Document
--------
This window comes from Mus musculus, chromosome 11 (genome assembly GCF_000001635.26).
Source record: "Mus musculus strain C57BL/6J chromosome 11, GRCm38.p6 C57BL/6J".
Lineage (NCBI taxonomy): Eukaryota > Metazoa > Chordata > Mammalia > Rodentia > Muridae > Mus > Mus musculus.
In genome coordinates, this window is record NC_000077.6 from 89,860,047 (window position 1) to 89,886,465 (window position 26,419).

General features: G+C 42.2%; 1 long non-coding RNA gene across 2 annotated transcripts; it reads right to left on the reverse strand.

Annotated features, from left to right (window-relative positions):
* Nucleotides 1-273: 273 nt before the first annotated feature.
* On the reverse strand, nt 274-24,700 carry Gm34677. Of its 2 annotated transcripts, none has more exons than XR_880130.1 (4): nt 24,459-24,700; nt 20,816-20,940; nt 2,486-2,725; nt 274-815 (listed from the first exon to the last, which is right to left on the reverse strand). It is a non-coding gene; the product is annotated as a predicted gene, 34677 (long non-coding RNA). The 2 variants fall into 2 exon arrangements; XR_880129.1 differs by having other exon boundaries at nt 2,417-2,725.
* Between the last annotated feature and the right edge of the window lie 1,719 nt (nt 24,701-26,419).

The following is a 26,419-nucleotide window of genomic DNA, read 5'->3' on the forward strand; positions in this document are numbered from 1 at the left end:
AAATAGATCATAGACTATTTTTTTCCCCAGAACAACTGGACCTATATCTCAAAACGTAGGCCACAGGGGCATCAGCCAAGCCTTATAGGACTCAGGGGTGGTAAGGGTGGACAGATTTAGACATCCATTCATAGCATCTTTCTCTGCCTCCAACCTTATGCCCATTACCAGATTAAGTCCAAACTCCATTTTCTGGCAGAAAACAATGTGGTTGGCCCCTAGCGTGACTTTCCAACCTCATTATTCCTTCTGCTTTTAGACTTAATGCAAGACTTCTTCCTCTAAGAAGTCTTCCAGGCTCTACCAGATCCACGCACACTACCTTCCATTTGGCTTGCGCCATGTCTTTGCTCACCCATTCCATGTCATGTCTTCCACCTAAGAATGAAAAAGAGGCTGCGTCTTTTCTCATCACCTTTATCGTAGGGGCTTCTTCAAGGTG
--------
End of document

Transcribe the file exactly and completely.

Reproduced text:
This window comes from Mus musculus, chromosome 11 (genome assembly GCF_000001635.26).
Source record: "Mus musculus strain C57BL/6J chromosome 11, GRCm38.p6 C57BL/6J".
Lineage (NCBI taxonomy): Eukaryota > Metazoa > Chordata > Mammalia > Rodentia > Muridae > Mus > Mus musculus.
In genome coordinates, this window is record NC_000077.6 from 89,860,047 (window position 1) to 89,886,465 (window position 26,419).

General features: G+C 42.2%; 1 long non-coding RNA gene across 2 annotated transcripts; it reads right to left on the reverse strand.

Annotated features, from left to right (window-relative positions):
* Nucleotides 1-273: 273 nt before the first annotated feature.
* On the reverse strand, nt 274-24,700 carry Gm34677. Of its 2 annotated transcripts, none has more exons than XR_880130.1 (4): nt 24,459-24,700; nt 20,816-20,940; nt 2,486-2,725; nt 274-815 (listed from the first exon to the last, which is right to left on the reverse strand). It is a non-coding gene; the product is annotated as a predicted gene, 34677 (long non-coding RNA). The 2 variants fall into 2 exon arrangements; XR_880129.1 differs by having other exon boundaries at nt 2,417-2,725.
* Between the last annotated feature and the right edge of the window lie 1,719 nt (nt 24,701-26,419).

The following is a 26,419-nucleotide window of genomic DNA, read 5'->3' on the forward strand; positions in this document are numbered from 1 at the left end:
AAATAGATCATAGACTATTTTTTTCCCCAGAACAACTGGACCTATATCTCAAAACGTAGGCCACAGGGGCATCAGCCAAGCCTTATAGGACTCAGGGGTGGTAAGGGTGGACAGATTTAGACATCCATTCATAGCATCTTTCTCTGCCTCCAACCTTATGCCCATTACCAGATTAAGTCCAAACTCCATTTTCTGGCAGAAAACAATGTGGTTGGCCCCTAGCGTGACTTTCCAACCTCATTATTCCTTCTGCTTTTAGACTTAATGCAAGACTTCTTCCTCTAAGAAGTCTTCCAGGCTCTACCAGATCCACGCACACTACCTTCCATTTGGCTTGCGCCATGTCTTTGCTCACCCATTCCATGTCATGTCTTCCACCTAAGAATGAAAAAGAGGCTGCGTCTTTTCTCATCACCTTTATCGTAGGGGCTTCTTCAAGGTG